Discipline Without Stress Newsletter – December 2011

Volume 11 Number 12


  1. Welcome
  2. Promoting Responsibility
  3. Increasing Effectiveness
  4. Improving Relationships
  5. Promoting Learning
  6. Parenting
  7. Discipline without Stress (DWS)
  8. Reviews and Testimonials



The words you choose help you win or lose.


The Christmas and Hanukkah seasons fall in the same week this year. It’s wonderrful to light the lights (internally as well as externally), reflect, and be grateful.

May the season and New Year bring hope, joy, and happiness.


“Carrots and sticks are for donkeys,” states Diane Ravitch, quoted in the December 15, 2011 edition of The New Republic.
For four decades, Ravitch has been the USA’s most prominent educational historian and advocate for educational reform.

She sees American history as “failed reforms from the Lyndon Johnson-era of anti-poverty programs to utopian promises of computer assisted instruction.” The article quotes her as seeing people trying to impose their market ideology on public education–and in doing so will destroy it. Among their tools, she states, are standardized tests and government punishments. She concludes with “Ten years after No Child Left Behind, a lot of children are still behind.”

I suggest that some of the reasons for the poor improvement of American education are listed at http://marvinmarshall.com/counterproductive_approaches.htm


As Christmas and other holidays approach, Piper Press is offering a substantial discount on the 2nd Edition of “Discipline without Stress, Punishments or Rewards: How Teachers and Parents Promote Responsibility & Learning.” The book is described at http://www.DisciplineWithoutStress.com/

This limited offer of $20.00 (a 50% discount off the regular
$39.95 price) is only good while supplies last.

Link to http://marvinmarshall.com/shop and scroll down to this book. Click on “Add to cart” for the laminated hardcover book, then enter coupon code “2nd-Ed” to get your discount. There is no limit on the number of discounted copies anyone can purchase but the orders must be shipped to one address for multiple copies in order to receive the discount.


Here is how changing a single word can promote responsible behavior.

A 14-year old wrote:

“When I think of homework, I notice that I don’t want to do it and don’t do it well. I find it a problem, and problems are burdens. No one wants burdens.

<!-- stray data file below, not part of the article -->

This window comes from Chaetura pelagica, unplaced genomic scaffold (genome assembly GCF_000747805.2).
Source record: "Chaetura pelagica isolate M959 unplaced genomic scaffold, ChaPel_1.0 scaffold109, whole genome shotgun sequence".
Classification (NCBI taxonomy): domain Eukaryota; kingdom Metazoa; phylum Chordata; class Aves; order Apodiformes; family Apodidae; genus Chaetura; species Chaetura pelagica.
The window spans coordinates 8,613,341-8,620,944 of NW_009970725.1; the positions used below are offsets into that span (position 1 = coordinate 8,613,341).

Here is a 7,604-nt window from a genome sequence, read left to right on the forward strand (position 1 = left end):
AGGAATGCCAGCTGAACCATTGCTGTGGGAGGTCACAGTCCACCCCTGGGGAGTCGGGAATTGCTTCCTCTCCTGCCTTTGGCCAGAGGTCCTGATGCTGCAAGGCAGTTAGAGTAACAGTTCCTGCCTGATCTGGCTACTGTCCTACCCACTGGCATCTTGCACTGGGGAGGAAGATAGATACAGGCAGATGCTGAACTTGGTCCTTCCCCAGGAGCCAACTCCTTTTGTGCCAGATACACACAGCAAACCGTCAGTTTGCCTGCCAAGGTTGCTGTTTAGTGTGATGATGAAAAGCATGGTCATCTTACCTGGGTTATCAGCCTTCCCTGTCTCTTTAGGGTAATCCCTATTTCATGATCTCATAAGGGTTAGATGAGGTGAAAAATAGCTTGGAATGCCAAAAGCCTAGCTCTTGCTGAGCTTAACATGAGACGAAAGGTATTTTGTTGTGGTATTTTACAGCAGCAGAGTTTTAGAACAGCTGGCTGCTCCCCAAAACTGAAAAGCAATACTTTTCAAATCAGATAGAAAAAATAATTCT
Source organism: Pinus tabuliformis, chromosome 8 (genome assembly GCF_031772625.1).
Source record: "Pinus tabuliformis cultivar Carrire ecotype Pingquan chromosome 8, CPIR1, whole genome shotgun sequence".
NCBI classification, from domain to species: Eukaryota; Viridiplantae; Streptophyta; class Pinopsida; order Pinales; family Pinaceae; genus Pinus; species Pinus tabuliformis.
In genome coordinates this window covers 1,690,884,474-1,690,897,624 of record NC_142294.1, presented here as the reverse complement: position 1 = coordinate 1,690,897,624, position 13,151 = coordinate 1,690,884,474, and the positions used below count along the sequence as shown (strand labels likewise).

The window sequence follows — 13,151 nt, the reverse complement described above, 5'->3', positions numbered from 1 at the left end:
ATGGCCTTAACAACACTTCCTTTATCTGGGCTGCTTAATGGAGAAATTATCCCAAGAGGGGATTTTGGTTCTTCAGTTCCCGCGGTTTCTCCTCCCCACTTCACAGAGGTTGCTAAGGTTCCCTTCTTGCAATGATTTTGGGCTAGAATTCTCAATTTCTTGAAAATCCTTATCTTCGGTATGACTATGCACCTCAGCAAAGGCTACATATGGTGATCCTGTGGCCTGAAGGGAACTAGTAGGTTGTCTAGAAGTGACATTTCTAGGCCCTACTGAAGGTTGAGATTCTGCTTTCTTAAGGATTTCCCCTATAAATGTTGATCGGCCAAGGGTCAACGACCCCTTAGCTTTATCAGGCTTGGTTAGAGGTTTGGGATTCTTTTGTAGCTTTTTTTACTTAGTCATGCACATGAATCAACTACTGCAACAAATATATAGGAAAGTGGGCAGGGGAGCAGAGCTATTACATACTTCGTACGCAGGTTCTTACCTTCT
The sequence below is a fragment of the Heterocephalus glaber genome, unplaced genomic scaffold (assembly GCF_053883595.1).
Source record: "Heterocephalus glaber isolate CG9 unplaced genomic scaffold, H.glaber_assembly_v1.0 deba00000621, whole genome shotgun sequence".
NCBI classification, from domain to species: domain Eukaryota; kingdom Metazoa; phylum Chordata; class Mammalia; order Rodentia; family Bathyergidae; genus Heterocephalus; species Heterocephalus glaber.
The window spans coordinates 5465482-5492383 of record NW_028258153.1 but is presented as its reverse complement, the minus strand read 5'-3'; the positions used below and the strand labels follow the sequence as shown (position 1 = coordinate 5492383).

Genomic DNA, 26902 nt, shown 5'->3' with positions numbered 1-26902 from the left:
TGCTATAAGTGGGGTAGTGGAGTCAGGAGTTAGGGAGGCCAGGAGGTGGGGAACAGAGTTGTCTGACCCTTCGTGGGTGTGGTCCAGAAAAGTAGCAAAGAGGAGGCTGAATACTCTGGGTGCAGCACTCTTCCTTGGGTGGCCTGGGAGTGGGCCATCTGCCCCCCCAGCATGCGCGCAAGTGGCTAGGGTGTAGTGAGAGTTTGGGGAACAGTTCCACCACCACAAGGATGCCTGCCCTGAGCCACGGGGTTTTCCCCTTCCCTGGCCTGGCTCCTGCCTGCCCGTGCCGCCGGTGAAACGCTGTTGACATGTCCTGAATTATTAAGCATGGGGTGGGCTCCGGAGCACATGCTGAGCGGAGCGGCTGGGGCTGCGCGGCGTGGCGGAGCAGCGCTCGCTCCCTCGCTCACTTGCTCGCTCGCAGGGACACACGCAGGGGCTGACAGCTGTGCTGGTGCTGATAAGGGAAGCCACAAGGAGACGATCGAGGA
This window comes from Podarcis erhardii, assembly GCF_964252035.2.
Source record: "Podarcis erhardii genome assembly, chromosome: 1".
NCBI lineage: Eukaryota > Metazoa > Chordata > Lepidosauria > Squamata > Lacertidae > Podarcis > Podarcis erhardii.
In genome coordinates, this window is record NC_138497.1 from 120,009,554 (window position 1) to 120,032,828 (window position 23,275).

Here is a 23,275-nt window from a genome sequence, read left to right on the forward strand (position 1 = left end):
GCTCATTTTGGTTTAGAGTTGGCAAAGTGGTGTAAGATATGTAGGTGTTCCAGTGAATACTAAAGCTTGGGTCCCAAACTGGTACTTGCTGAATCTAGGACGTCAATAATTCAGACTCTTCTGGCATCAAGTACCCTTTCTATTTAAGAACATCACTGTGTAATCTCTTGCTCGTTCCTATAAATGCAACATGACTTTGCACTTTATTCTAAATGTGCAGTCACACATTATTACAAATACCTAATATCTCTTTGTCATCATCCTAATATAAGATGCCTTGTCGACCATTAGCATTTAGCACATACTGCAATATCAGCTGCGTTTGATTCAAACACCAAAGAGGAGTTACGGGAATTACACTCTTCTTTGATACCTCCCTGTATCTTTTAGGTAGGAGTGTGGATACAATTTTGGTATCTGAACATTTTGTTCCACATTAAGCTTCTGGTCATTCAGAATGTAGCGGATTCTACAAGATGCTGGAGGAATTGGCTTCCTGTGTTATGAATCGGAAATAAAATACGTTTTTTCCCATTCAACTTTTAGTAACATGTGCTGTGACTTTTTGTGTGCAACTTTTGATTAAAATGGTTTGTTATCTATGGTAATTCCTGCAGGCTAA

“I decided to call homework, ‘challenges’ and what a difference it has made. I like challenges.”


For those who have the “Discipline Without Stress” education book, you may have noticed that the word, “homework” only appears in the index. I don’t use the term for a number of reasons, one of which is the negative feeling the term can prompt.


Say the following two sentences out loud and feel their

“I HAVE to go shopping this month”

“I GET to go shopping this month.”

Power talkers use the latter; they use words that empower.


There is abundant scientific research that shows people who speak in a positive way are not only healthier, live longer, are subject to fewer emotional problems, get higher grades, and sell more but also experience more of what they are after. –George Walther

This is the prime reason that “positivity” is the first practice at http://marvinmarshall.com/teaching_model.html.

Just reflect, “Is what you are about to say going to be perceived in a positive or in a negative way?”

The principle is such common sense: People do better when they feel good, not when they feel bad.

Like any skill, it needs to be practiced to be effective.

My this holiday season be filled with positivity!


In last month’s newsletter, I shared how acknowledging a person’s behavior is more effective than praising the person. For example, saying, “You treated your bother with real consideration” is more empowering and has a greater positive emotional impact than saying, “I am so pleased by the way you treated your brother.”

Reinforcing and empowering self-understanding is much more useful for the person than praise, which shows no indication for judging progress.

HERE ARE TWENTY POTENTIAL PERILS OF PRAISE (which are eliminated by using acknowledgments):

  1. Praise prompts a dependence on others for approval.